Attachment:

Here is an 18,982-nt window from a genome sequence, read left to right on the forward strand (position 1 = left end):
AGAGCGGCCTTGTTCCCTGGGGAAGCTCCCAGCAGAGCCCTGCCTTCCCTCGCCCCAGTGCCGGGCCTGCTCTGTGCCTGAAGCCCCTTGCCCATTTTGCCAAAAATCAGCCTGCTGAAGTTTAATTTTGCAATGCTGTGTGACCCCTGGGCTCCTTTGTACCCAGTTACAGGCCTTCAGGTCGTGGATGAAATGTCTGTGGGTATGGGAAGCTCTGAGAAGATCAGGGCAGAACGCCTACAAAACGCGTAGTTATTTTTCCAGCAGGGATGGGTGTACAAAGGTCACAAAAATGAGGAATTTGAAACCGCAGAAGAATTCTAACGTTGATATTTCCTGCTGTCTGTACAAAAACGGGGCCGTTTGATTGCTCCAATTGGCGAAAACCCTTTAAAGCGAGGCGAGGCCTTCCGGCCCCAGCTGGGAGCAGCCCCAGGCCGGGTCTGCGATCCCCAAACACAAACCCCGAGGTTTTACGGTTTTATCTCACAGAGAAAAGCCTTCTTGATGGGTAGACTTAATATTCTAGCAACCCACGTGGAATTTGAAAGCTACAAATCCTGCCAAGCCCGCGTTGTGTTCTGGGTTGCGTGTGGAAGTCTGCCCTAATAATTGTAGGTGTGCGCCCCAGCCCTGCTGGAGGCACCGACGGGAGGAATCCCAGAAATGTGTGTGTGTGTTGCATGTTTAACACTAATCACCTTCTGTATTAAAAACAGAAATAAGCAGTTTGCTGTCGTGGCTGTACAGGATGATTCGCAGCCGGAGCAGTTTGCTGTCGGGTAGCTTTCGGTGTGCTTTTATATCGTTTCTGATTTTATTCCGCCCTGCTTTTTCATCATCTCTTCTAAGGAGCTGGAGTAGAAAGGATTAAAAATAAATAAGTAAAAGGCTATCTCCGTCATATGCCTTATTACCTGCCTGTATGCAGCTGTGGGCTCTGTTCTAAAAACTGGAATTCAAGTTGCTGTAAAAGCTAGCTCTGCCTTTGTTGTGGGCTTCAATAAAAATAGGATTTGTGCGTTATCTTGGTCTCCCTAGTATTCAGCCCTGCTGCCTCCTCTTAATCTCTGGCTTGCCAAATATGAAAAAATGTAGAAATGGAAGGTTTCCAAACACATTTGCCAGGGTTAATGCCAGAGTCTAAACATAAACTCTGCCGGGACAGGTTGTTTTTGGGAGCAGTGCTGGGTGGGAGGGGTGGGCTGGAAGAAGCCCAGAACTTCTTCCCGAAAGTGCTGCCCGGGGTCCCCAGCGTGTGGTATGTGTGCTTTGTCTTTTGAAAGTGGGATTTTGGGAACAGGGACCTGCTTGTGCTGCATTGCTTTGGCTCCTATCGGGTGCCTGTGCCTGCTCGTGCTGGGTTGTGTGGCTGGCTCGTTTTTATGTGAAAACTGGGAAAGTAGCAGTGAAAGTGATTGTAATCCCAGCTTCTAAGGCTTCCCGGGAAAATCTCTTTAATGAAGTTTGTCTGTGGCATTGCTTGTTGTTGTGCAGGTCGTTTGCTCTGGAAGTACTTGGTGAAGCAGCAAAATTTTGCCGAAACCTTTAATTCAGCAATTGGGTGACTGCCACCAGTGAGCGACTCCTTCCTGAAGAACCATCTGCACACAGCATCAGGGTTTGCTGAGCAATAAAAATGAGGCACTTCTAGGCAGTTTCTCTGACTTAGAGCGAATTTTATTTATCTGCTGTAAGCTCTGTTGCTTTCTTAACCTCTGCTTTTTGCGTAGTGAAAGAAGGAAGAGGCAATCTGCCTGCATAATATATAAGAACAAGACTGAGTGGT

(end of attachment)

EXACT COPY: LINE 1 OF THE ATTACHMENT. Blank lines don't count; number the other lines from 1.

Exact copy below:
Here is an 18,982-nt window from a genome sequence, read left to right on the forward strand (position 1 = left end):